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been seldom at the usurper's court, and the circumstance of his having given him advice to spare the liberties of the people, form some apology for this negative adherence. But if the people, according to his own ideas, were capable of liberty after Cromwell's death, they were equally so before it; and a renunciation of his profits under the despot would have been a nobler and fuller sacri

UPON THE CIRCUMCISION.

YE flaming powers, and winged warriors bright,
That erst with music and triumphant song,
First heard by happy watchful shepherd's ear,
So sweetly sung your joy the clouds along,
Through the soft silence of the list'ning night;
Now mourn, and if sad share with us to bear
Your fiery essence can distil no tear,
Burn in your sighs, and borrow

Seas wept from our deep sorrow:
He who with all Heaven's heraldry whilere
Enter'd the world, now bleeds to give us ease;
Alas, how soon our sin

Sore doth begin

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fice to public principles, than any advice. From ordinary men this was more than could be expected; but Milton prescribed to others such austerity of duty, that, in proportion to the altitude of his character, the world, which looked to him for example, had a right to expect his practical virtue to be severe.

AN EPITAPH ON THE ADMIRABLE DRAMATICK POET WILLIAM SHAKSPEARE*.

WHAT needs my Shakspeare for his honour'd bones
The labour of an age in piled stones,
Or that his hallow'd relics should be hid
Under a star-ypointing pyramid ?
Dear son of Memory, great heir of fame,
What need'st thou such weak witness of thy name?
Thou in our wonder and astonishment
Hast built thyself a live-long monument.
For whilst to the shame of slow-endeavouring art
Thy easy numbers flow, and that each heart
Hath from the leaves of thy unvalued book
Those Delphic lines with deep impression took;
Then thou our fancy of itself bereaving,
Dost make us marble with too much conceiving;
And so sepulchred, in such pomp dost lie,
That kings, for such a tomb would wish to die.

SONNET TO THE NIGHTINGALE

O NIGHTINGALE, that on yon bloomy spray Warblest at eve, when all the woods are still, Thou with fresh hope the lover's heart dost fill, While the jolly Hours lead on propitious May. Thy liquid notes that close the eye of day,

First heard before the shallow cuckow's bill, Portend success in love; O if Jove's will Have link'd that amorous power to thy soft lay, Now timely sing, ere the rude bird of hate Foretell my hopeless doom in some grove nigh;

As thou from year to year hast sung too late For my relief, yet hadst no reason why:

Whether the Muse or Love call thee his mate, Both them I serve, and of their train am I.

[* We have copied this title at full length from the poem as it was first printed: "It is true," says Sir Walter Scott, "that Milton descended to upbraid the unfortunate Charles I, that the chosen companion of his private hours was one William Shakspeare, a player." (Life of Dryden, p. 9.) Nothing is more untrue, and we quote the passage: "The poets, and some English, have been so mindful of decorum, as to put never more pious words in the mouth of any person than of a tyrant. I shall not instance an abstruse author, wherein the king [Charles L.] might be less conversant, but one whom we well know was the closet companion of these, his solitudes, William Shakspeare, who introduces the person of Richard III." &c. speaking such stuff, he goes on to say, as the king has written, and deep dissemblers indulge in. What is there in this disrespectful to the "sweetest Shakspeare, Fancy's child," of his juvenile verses?]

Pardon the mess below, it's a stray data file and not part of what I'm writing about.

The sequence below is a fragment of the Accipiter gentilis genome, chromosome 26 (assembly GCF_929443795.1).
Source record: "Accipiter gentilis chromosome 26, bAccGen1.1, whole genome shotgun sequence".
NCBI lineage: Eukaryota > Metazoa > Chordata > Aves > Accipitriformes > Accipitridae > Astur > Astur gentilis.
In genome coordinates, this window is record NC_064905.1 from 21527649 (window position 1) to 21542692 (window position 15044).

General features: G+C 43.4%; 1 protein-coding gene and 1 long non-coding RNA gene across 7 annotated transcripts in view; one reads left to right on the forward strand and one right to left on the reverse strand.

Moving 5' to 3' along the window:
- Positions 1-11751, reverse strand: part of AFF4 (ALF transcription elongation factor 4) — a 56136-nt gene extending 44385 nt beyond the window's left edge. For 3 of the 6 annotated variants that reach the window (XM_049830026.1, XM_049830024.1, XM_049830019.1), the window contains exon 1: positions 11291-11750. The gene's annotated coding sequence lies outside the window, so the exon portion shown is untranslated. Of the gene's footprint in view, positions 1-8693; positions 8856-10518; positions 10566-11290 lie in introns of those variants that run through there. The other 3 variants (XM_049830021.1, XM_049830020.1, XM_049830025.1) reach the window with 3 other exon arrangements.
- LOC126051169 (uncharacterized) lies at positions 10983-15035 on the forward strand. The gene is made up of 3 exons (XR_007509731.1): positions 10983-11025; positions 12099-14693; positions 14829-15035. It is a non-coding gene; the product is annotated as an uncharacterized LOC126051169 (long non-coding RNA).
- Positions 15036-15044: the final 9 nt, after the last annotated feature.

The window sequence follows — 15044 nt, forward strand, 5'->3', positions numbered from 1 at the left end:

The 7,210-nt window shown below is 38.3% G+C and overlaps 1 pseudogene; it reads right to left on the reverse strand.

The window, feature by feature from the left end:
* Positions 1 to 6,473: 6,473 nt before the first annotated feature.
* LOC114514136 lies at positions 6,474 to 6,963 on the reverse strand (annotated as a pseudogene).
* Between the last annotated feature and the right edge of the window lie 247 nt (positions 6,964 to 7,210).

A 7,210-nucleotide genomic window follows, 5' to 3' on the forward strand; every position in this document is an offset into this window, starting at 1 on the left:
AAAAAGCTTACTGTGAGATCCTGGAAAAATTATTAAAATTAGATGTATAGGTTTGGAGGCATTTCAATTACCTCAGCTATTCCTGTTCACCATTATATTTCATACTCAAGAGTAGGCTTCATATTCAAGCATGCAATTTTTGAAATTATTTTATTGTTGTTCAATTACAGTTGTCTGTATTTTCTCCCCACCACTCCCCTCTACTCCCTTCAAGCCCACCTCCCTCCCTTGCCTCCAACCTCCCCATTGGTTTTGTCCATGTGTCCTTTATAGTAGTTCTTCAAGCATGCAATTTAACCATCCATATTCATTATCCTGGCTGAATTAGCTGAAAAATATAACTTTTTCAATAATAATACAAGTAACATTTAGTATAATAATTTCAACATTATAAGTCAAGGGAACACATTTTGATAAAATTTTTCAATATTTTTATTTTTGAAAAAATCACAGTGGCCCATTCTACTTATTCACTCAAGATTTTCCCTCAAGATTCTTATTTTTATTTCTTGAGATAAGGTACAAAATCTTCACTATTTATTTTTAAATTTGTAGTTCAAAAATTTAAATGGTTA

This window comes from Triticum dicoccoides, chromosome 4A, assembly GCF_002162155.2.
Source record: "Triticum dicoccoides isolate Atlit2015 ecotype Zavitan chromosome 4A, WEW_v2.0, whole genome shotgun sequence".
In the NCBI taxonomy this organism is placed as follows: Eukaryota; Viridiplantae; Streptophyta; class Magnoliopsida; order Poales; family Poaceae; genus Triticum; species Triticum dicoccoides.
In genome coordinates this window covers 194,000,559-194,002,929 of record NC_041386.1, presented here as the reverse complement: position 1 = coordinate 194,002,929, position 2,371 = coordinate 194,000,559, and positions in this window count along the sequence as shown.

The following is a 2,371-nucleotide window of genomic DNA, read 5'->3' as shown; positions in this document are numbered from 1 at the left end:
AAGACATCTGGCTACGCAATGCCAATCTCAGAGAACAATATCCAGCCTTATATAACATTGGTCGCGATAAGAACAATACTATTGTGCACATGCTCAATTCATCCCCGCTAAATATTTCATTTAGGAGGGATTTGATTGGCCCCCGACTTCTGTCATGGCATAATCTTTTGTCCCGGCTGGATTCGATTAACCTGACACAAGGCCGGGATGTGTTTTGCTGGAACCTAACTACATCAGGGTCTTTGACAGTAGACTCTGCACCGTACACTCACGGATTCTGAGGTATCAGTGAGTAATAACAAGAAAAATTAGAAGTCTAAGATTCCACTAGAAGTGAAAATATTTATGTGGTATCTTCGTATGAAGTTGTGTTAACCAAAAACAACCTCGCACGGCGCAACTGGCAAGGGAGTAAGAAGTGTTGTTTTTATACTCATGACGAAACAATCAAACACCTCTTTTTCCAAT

SONNET ON HIS BLINDNESS.

WHEN I consider how my light is spent

Ere half my days in this dark world and wide, And that one talent which is death to hide, Lodged with me useless, though my soul more bent To serve therewith my Maker, and present

My true account, lest He returning chide; 'Doth God exact day-labour, light denied,' I fondly ask? but Patience to prevent

That murmur, soon replies, "God doth not need Either man's work or his own gifts; who best

Bear His mild yoke, they serve Him best: His Is kingly; thousands at His bidding speed, [state, And post o'er land and ocean without rest;

They also serve who only stand and wait.'

SONNET ON HIS DECEASED WIFE.

METHOUGHT I saw my late espoused saint
Brought to me like Alcestis from the grave,
Whom Jove's great son to her glad husband gave
Rescued from death by force, though pale and faint.
Mine, as whom wash'd from spot of child-bed taint,
Purification in the old Law did save,

And such, as yet once more I trust to have Full sight of her in Heaven without restraint, Came vested all in white, pure as her mind : Her face was veil'd, yet to my fancied sight

Love, sweetness, goodness, in her person shined So clear, as in no face with more delight.

But, O! as to embrace me she inclined,

I waked, she fled, and day brought back my night.

ATHENS.

FROM BOOK IV. OF PARADISE REGAINED.

Look once more ere we leave this specular mount,
Westward, much nearer by south-west behold
Where on the Ægean shore a city stands
Built nobly, pure the air and light the soil,
Athens, the eye of Greece, mother of arts
And eloquence, native to famous wits
Or hospitable, in her sweet recess.
City or suburban, studious walks and shades;
See there the olive grove of Academe,
Plato's retirement, where the Attic bird
Trills her thick-warbled notes the summer long;
There, flowery hill, Hymettus, with the sound